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GardenSMART :: Simplify Cold Climate Gardening

Simplify Cold Climate Gardening

By Stacey Hirvela, Proven Winners ColorChoice Flowering Shrubs
Photographs courtesy of Proven Winners

Weather-wise, northerners may not have much of an advantage, but when it comes to selecting plants for the landscape, they certainly do. The entire system of plant recommendations in North America is based on plant hardiness – in other words, how much cold a plant can withstand without experiencing extensive damage or death. This means that cold climate gardeners don't have to worry about as many little quirks and challenges as warm climate gardeners do. However, there are some rules of thumb you should follow to ensure that your growing season – however short – is as successful as it can be.

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Bloomerang® reblooming lilac

Protection is not typically necessary

As long as you choose plants that are hardy in the climate where you live, they should be able to survive even your worst winters without protection, as the USDA hardiness zone system is based on extremes rather than norms. Evergreens are sometimes an exception, but by and large, hardy plants thrive with full exposure to fresh air and changing light levels.

Wet soil can be more damaging than cold temperatures

Have you ever had a plant that was hardy but died over winter anyway? Chances are, it was because the plant sat in wet soil during cold weather, which rots the roots of some sensitive plants. This is probably the number one reason that people in USDA zones 5 and 6 lose butterfly bush, bluebeard, and lavender. One solution is to plant these a bit "higher" in the soil – in other words, position the plant slightly above the soil surface rather than level with it.

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Tiny Wine® gold ninebark

Make friends with mulch

Mulch is beneficial in all climates, but for cold weather gardens, mulch conserves soil and water especially on cold, windy days and it prevents plants from "heaving" due to freezing and thawing in the soil. It acts as an insulating blanket for the roots, too.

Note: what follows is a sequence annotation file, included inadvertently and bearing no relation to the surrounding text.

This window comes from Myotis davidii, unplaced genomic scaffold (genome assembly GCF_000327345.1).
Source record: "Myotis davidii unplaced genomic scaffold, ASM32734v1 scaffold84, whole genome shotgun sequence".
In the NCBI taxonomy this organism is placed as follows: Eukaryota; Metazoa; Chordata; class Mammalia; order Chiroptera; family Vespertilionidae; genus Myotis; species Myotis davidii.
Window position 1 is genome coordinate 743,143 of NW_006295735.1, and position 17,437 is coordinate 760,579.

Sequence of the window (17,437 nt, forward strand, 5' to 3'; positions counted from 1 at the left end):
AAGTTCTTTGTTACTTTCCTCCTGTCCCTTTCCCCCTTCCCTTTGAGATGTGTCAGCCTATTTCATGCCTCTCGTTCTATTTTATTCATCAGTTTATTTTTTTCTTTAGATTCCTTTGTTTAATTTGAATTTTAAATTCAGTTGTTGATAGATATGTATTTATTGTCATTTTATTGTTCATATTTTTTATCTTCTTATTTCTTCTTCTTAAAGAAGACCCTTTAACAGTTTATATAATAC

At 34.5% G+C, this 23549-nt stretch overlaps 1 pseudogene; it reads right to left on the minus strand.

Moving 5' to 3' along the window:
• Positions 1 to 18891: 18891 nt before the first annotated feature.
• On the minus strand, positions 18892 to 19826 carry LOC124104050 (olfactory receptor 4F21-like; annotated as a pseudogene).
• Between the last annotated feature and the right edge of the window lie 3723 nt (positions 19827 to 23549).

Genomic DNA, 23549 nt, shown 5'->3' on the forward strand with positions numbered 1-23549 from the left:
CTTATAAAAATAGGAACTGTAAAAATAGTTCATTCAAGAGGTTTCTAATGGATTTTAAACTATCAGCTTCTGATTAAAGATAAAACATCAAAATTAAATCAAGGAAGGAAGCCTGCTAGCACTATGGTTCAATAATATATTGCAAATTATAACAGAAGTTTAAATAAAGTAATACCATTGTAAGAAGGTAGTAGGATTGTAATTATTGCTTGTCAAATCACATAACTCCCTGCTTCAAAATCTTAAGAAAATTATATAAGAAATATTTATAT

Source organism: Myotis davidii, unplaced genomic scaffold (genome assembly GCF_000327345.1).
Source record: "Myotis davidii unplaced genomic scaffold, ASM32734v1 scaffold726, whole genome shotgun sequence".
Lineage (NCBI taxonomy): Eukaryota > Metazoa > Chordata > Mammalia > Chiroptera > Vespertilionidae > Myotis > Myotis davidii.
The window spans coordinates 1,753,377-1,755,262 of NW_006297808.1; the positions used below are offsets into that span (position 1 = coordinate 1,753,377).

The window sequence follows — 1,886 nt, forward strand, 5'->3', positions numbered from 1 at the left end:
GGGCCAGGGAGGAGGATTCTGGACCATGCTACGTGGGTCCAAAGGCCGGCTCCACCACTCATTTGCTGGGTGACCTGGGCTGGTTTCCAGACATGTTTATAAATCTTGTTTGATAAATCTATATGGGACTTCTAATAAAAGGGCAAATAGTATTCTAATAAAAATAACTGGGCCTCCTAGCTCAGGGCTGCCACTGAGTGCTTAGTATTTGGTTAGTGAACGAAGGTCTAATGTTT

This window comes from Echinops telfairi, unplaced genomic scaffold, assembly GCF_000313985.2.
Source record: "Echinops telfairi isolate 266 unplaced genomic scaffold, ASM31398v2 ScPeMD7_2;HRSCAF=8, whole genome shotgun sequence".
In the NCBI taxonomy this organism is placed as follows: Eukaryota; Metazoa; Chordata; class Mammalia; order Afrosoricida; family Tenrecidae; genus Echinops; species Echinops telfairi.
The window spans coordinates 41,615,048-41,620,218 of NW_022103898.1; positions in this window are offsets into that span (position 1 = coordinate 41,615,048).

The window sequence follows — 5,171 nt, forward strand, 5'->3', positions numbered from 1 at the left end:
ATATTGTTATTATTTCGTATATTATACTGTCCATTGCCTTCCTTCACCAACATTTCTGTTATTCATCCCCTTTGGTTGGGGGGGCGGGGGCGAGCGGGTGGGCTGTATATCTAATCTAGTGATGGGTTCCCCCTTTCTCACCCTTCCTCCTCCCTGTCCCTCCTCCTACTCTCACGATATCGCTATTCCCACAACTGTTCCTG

You can usually push a plant's hardiness with proper siting

Ever wish you could grow something that is labeled as one zone hardier than yours? You likely can, especially if you have protected areas near the walls of your home or other buildings, which can create a microclimate. Besides, hardiness zones on most plants are just estimates – there are few absolutes and taking an informed risk on something can pay off big rewards for you as a gardener.

Space closer together for more immediate impact

The growing season is shorter and cooler in cold climates, which means perennials and shrubs won't typically grow to their maximum potential. In colder climates, use the closer of the recommended spacing distances for the best looking plantings.

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Berry Poppins® winterberry holly

Don't give up on a plant too quickly

It may be tempting to issue a death certificate for a plant in spring, particularly if the winter has been extra long or harsh. However, don't be too quick to rip it out – the plant may just need more time. Plants that are in the shade or in the path of very cold wind gusts usually need more time to leaf out after winter than those in sunny or protected locations. Some plants, like butterfly bush and perennial hibiscus, may not show signs of life until late May, so patience is a must.

Top Ten Proven Winners shrubs for cold climates:

  1. North Pole® arborvitae
  2. Low Scape® aronia
  3. Bobo® Hydrangea paniculata
  4. Bloomerang® reblooming lilac
  5. Tiny Wine® gold ninebark
  6. Happy Face® potentilla
  7. Oso Easy® roses
  8. Celtic Pride™ Siberian cypress
  9. Double Play® spirea
  10. Berry Poppins® winterberry holly


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By Justin Hancock, Costa Farms Horticulturist, Photographs courtesy of Costa Farms

Gardening indoors and out come with their own sets of challenges and opportunities, making it easy to master one and struggle with the other. If you're one who puts your focus outdoors, but you want to enjoy the beauty and air-purification properties of houseplants, start here! Read more...

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